‘A difficult life’: Victim of fatal motel beating was taking break from homelessness

When he was beaten to death in a Calgary motel, 66-year-old Harry (Frank) Jones was frail, sick and essentially bedridden.

He and his roommate, Dale Topalinski, 60, were taking a break from homelessness in March 2019 and staying in a two-bedroom suite the Red Carpet Inn after Jones had recently come into some money. 

Topalinski was convicted of manslaughter last year. His sentencing hearing began Thursday with provincial court Judge Paul Mason reserving his decision to a later date.

Jones was vulnerable and ill at the time of his death, suffering from heart disease, alcoholism and mobility issues.

“Frank had a difficult life but he never made it heavy for those around him,” said the victim’s sister in a statement read aloud in court.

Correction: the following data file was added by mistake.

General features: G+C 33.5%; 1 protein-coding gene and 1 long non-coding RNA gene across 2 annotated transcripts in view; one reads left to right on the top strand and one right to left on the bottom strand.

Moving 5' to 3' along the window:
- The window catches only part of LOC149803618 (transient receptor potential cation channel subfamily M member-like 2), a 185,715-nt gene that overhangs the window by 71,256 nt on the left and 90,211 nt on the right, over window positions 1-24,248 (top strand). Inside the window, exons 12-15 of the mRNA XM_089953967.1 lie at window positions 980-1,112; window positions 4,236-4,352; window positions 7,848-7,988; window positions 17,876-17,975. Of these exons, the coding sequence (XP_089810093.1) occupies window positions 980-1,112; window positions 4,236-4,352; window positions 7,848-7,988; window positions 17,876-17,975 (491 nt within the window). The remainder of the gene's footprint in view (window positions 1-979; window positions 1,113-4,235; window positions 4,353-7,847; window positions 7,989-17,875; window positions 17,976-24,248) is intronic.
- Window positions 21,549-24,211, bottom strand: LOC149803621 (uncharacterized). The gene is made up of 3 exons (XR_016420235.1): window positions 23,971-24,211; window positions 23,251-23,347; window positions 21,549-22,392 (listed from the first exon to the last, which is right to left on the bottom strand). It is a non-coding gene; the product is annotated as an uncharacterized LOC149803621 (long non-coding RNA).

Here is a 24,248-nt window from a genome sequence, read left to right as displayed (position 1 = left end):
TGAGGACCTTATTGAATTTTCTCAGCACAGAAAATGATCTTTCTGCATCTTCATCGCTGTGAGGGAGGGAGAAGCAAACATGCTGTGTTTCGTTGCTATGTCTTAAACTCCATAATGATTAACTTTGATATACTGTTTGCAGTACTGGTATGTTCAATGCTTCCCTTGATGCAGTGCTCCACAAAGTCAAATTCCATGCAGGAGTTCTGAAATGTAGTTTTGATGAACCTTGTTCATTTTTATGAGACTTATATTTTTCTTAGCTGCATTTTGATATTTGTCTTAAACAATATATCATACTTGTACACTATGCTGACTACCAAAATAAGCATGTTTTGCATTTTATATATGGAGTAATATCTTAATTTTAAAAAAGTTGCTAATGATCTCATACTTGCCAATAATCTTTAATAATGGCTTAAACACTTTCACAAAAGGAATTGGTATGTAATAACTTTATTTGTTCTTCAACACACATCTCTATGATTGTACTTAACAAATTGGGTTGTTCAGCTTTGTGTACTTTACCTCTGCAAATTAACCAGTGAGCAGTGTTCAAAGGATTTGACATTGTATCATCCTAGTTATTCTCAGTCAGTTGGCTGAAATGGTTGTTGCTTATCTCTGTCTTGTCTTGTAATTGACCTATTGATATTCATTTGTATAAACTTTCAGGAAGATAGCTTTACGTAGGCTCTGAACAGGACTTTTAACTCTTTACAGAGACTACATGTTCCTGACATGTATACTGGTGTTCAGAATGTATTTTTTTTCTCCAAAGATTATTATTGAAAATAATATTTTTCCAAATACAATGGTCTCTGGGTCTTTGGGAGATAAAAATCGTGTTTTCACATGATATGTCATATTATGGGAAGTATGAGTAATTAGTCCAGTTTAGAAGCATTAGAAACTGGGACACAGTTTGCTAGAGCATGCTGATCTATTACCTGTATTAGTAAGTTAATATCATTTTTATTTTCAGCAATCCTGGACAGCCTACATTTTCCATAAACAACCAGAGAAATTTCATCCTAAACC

‘Rage-filled attack’

Topalinski had been helping him with his daily needs. 

It’s unclear why Topalinski attacked his friend, but the victim suffered blunt force injuries all over his body, including several broken limbs.

“Jones was killed in an emotional and rage-filled attack” Mason ruled in convicting Topalinski.

Topalinski should spend nine to 10 years in prison, argued prosecutor Richelle Freiheit on Thursday.

“There needs to be a message not to victimize vulnerable elderly people,” said Freiheit.

‘Early years peppered with difficulties’

But defence lawyer Andre Ouellette suggested to the judge that his client spend five to eight years behind bars.

Ouellette pointed out that Topalinski, an Indigenous man, is the victim of intergenerational trauma, a fact confirmed by the Gladue report.

Freiheit acknowledged Topalinski suffered “early years peppered with difficulties” but also pointed out he has a history of crimes, including convictions for violence.

“Mr. Topalinski can hardly say that he comes before this court with clean hands,” she said.

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